Copenhagen Suborbitals currently consists of 50 people — engineers, mathematicians and a kindergarten teacher — who are trying to send a person to space using only off-the-shelf components — the kind you would find in your local hardware store. “All of us have shared the same dream since when we were little kids.
The majority of the team grew up in the seventies and eighties, watching space technologies develop. “For most of us this was all a dream until 2011.” That was the year, he said, that the project’s two founders realised “you could go down to the local hardware store and find almost everything you need to put a rocket into space”.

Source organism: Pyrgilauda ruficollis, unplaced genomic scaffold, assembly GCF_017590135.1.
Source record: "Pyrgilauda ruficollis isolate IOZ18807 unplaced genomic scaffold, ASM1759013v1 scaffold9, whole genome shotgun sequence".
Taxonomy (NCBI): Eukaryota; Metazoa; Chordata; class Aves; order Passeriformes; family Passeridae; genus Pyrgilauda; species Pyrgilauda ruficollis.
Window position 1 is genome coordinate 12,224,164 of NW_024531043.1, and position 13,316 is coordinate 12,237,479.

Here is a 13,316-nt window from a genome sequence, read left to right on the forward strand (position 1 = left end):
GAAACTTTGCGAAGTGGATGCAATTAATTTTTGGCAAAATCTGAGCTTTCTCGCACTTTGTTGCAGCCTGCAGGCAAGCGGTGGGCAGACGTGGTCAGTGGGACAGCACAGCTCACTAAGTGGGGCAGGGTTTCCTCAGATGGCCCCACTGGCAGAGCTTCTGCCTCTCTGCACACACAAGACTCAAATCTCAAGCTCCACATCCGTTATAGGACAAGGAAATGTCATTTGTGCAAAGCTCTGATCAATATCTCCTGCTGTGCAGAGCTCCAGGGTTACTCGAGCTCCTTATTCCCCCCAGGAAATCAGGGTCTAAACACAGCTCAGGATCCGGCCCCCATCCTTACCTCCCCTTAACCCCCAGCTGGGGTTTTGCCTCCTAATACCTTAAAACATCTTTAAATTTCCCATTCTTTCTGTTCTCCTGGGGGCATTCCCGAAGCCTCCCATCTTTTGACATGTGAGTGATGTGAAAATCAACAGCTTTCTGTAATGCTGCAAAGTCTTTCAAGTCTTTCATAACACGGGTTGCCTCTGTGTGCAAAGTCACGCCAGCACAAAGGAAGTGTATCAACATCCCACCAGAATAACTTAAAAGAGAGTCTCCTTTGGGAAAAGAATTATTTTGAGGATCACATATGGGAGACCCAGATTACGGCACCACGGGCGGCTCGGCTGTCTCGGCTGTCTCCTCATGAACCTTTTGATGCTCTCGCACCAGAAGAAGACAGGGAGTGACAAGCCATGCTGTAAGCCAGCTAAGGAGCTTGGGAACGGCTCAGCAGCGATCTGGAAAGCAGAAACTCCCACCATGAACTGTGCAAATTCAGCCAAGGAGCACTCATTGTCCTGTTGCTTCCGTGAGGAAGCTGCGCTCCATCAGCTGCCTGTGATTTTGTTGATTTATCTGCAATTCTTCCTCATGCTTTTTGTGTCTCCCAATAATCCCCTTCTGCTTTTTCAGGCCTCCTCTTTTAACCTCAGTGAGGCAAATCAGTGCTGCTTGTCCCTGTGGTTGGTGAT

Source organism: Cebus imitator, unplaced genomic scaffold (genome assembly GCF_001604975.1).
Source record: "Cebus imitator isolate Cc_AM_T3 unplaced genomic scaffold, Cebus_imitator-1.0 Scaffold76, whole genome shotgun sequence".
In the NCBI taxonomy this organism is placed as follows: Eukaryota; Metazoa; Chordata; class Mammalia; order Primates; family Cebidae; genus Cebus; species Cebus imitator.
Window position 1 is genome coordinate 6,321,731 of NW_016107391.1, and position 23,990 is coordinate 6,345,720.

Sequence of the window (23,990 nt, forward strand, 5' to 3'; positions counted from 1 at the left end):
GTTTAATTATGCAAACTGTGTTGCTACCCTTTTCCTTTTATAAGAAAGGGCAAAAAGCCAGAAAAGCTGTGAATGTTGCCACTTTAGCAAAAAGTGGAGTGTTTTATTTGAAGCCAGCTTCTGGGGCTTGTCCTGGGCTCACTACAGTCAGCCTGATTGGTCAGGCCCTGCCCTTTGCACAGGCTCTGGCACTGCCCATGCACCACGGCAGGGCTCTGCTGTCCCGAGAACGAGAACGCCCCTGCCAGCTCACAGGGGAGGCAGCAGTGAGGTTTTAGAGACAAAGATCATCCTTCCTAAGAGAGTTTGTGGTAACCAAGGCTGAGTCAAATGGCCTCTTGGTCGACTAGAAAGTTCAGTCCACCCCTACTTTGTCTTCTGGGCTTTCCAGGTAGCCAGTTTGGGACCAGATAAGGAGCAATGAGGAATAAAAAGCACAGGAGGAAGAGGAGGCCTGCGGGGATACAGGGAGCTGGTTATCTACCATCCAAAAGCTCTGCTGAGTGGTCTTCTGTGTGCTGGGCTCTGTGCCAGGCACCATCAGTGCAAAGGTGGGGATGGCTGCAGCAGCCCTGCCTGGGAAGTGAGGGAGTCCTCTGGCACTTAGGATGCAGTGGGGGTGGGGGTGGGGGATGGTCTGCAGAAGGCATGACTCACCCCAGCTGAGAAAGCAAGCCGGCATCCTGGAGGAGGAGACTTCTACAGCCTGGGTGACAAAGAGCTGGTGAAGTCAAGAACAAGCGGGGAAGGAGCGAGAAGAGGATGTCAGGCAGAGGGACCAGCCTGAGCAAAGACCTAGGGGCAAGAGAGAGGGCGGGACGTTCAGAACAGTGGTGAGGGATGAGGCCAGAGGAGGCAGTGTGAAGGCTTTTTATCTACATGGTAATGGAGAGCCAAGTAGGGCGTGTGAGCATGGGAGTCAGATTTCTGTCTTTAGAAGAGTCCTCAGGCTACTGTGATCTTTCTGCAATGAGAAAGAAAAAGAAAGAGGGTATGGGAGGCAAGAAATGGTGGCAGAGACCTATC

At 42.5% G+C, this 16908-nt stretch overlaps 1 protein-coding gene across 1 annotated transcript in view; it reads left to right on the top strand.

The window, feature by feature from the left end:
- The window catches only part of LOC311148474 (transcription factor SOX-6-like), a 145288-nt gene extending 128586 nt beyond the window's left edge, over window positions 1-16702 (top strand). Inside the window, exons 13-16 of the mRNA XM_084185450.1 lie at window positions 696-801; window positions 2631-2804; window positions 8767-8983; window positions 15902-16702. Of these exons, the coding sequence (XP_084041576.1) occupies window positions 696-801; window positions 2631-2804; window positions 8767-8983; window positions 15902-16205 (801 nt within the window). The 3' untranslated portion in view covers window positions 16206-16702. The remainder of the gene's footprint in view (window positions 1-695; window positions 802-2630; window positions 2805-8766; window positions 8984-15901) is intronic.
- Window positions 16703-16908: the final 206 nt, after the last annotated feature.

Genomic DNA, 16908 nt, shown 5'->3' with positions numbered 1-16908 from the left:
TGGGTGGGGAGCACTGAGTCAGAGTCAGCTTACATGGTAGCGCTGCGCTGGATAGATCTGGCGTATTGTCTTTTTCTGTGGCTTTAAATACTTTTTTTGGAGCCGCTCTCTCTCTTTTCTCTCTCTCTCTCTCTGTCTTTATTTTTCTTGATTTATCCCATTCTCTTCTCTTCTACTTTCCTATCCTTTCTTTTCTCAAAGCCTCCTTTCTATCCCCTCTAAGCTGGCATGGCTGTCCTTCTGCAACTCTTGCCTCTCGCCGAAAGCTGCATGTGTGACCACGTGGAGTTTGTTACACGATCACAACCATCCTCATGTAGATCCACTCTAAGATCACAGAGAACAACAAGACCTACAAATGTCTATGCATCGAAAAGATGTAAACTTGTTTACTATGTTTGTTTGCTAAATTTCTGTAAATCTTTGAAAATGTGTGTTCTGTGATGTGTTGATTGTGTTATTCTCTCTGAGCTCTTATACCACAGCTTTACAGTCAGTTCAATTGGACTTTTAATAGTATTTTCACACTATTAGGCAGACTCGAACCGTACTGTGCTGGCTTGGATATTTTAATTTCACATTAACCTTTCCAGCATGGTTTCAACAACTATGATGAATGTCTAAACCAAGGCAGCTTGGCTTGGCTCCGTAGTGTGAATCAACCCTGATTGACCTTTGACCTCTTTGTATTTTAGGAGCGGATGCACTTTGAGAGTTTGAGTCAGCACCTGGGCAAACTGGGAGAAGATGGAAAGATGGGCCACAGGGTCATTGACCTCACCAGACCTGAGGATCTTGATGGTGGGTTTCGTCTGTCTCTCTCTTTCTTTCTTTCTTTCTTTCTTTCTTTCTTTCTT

Four years later, the project is in full swing and there are plans to launch the rocket from a small area in the Baltic Sea. Wilson confesses that it would be much easier to achieve if they could launch from land, but that regulations governing airspace prevent this. After all, Copenhagen Suborbital’s workshop is only around 10 miles from Copenhagen airport. “As you know the land and sea is fairly well regulated, but the air is even worse.” Wilson admits that while the chance of them hitting a plane is probably not that big, “the thought of it is horrifying”.